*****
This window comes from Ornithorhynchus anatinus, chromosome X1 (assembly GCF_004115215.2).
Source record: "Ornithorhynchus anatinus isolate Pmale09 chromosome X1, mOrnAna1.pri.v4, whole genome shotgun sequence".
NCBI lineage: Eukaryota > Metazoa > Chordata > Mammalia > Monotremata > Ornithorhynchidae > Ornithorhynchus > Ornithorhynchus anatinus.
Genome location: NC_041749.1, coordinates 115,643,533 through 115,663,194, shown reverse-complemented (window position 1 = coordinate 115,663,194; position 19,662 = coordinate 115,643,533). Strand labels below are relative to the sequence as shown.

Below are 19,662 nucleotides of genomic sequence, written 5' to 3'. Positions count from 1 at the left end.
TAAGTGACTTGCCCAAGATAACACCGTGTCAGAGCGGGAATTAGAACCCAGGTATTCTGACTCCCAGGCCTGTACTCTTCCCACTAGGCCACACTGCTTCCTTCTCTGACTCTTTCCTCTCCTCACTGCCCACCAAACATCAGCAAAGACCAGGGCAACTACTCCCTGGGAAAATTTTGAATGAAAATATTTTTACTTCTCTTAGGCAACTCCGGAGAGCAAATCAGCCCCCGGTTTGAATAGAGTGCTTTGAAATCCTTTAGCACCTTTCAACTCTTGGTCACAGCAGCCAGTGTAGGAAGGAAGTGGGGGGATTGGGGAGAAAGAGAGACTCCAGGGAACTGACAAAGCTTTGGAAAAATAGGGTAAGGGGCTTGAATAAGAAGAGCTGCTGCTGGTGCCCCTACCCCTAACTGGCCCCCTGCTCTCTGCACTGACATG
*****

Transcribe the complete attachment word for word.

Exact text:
This window comes from Ornithorhynchus anatinus, chromosome X1 (assembly GCF_004115215.2).
Source record: "Ornithorhynchus anatinus isolate Pmale09 chromosome X1, mOrnAna1.pri.v4, whole genome shotgun sequence".
NCBI lineage: Eukaryota > Metazoa > Chordata > Mammalia > Monotremata > Ornithorhynchidae > Ornithorhynchus > Ornithorhynchus anatinus.
Genome location: NC_041749.1, coordinates 115,643,533 through 115,663,194, shown reverse-complemented (window position 1 = coordinate 115,663,194; position 19,662 = coordinate 115,643,533). Strand labels below are relative to the sequence as shown.

Below are 19,662 nucleotides of genomic sequence, written 5' to 3'. Positions count from 1 at the left end.
TAAGTGACTTGCCCAAGATAACACCGTGTCAGAGCGGGAATTAGAACCCAGGTATTCTGACTCCCAGGCCTGTACTCTTCCCACTAGGCCACACTGCTTCCTTCTCTGACTCTTTCCTCTCCTCACTGCCCACCAAACATCAGCAAAGACCAGGGCAACTACTCCCTGGGAAAATTTTGAATGAAAATATTTTTACTTCTCTTAGGCAACTCCGGAGAGCAAATCAGCCCCCGGTTTGAATAGAGTGCTTTGAAATCCTTTAGCACCTTTCAACTCTTGGTCACAGCAGCCAGTGTAGGAAGGAAGTGGGGGGATTGGGGAGAAAGAGAGACTCCAGGGAACTGACAAAGCTTTGGAAAAATAGGGTAAGGGGCTTGAATAAGAAGAGCTGCTGCTGGTGCCCCTACCCCTAACTGGCCCCCTGCTCTCTGCACTGACATG